The sculpture is an artificially enlarged housing of a purple Murex seashell coated in bright violet. The violet dye this snail produces is also known as Imperial-Dye, due to its historically royal attribution because of the effort involved in producing it, which required thousands of snails for the process of extraction. From another viewpoint, purple is also regarded as the color of bad luck in the modern-day oil industry. It signifies the color of the maximum danger alert, which flashes when it is already too late: The oil rig it about to explode. The artist sees the color as a warning signal to react in the face of present political unrest and impending ecological disasters. The play on words, dye and die, can be read both as a dystopian moment of the passing of human supremacy over the earth’s resources and a call to end existing hegemonies and power relations.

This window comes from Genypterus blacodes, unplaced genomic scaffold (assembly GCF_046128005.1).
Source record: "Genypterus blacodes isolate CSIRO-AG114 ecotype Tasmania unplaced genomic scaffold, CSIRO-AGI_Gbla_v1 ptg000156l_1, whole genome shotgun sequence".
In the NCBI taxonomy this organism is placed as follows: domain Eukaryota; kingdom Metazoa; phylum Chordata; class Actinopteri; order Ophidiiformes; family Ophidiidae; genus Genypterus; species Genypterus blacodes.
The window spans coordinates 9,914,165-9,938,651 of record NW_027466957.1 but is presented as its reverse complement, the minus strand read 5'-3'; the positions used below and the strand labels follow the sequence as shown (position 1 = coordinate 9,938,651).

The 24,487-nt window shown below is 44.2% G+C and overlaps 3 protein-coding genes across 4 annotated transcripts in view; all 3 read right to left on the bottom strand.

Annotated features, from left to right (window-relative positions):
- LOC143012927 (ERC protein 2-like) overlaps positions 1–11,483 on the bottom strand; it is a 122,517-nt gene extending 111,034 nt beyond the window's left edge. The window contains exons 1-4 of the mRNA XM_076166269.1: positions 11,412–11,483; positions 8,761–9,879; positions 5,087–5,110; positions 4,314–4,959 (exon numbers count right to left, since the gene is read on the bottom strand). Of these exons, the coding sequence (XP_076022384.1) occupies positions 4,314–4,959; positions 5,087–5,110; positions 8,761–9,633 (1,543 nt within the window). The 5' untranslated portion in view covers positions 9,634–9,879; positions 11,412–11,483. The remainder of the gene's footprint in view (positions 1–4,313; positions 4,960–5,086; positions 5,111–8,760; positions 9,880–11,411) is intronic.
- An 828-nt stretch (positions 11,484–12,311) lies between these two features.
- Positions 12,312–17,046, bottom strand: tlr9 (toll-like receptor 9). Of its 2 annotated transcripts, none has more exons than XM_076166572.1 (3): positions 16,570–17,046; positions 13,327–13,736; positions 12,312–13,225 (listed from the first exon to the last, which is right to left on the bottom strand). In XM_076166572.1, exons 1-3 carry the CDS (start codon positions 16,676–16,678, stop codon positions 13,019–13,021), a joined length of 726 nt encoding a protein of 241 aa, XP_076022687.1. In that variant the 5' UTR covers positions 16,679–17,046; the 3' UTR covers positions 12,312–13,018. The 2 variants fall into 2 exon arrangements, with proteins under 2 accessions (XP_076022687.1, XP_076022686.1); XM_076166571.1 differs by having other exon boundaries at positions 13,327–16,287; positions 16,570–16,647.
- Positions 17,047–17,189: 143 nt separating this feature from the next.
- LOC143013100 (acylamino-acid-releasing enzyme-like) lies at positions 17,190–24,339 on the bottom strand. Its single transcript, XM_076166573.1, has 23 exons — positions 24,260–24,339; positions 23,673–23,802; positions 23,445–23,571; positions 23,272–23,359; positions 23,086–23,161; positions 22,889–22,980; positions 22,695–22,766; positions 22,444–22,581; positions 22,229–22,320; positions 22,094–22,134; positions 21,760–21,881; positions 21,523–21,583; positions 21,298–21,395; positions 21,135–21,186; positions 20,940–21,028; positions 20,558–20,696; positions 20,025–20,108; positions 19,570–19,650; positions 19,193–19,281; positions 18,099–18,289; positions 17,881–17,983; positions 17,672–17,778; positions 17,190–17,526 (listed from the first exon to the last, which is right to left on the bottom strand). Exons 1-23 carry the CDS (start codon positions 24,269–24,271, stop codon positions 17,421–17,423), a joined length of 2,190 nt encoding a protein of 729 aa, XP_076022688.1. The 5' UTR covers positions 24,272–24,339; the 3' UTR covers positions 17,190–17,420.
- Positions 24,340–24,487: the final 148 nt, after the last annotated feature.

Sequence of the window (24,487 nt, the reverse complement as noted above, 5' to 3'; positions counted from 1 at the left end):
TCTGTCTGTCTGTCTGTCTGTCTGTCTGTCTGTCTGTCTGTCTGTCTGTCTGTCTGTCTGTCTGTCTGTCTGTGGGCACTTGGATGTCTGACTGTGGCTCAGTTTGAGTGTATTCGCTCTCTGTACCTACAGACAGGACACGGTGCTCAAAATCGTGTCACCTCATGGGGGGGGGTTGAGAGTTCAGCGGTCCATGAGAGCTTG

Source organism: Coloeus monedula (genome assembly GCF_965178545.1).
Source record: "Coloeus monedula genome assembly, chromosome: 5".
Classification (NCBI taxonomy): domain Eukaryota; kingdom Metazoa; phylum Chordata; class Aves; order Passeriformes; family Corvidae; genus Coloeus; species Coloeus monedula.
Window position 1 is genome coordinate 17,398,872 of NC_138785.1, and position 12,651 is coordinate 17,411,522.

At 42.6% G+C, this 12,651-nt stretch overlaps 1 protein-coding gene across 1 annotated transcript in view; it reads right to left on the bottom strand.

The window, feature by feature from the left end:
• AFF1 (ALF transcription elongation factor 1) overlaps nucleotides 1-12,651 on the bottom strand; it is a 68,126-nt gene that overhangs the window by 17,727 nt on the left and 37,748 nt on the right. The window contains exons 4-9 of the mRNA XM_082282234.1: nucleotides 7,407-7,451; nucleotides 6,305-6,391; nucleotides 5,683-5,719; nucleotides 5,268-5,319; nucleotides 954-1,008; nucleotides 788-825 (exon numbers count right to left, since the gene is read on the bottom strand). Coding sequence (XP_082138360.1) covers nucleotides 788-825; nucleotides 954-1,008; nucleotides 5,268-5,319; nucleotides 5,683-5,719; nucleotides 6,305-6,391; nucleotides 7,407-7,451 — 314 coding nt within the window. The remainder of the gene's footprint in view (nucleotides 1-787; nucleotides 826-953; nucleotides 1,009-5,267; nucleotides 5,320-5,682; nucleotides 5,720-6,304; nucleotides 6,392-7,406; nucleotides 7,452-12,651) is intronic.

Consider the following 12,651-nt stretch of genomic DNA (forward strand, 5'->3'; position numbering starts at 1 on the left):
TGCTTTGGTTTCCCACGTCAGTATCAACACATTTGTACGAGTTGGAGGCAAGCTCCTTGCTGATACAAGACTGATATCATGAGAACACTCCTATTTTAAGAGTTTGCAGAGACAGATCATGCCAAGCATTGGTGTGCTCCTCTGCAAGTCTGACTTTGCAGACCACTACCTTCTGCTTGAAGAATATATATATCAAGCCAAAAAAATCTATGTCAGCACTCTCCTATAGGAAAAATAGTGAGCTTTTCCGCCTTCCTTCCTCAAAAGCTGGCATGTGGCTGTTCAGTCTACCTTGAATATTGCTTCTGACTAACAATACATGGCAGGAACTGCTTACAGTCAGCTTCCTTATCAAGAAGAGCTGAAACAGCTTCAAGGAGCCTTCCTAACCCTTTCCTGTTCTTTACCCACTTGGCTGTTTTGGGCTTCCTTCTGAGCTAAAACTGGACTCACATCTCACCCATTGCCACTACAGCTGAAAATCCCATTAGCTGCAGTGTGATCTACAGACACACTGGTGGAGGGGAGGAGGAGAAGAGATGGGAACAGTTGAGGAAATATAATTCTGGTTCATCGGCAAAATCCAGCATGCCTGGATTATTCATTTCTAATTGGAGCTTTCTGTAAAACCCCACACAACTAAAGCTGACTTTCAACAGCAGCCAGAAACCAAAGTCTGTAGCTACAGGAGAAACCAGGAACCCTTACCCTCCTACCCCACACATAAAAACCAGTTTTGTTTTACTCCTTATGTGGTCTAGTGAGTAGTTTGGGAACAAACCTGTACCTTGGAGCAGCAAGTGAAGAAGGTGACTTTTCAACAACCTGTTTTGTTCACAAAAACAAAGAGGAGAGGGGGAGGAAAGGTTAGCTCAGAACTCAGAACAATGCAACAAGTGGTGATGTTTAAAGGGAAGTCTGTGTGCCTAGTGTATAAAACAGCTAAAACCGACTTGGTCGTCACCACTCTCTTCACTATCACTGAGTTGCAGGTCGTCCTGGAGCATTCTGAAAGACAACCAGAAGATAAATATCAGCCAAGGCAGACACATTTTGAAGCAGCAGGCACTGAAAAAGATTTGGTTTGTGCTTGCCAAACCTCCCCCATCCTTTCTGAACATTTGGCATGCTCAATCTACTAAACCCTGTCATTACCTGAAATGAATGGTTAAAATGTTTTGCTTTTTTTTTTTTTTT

Commissioned by the Soap Factory, Minneapolis, USA (2018)
Photographs by Future Generation Art Prize, Marius Land, Raisa Hagiu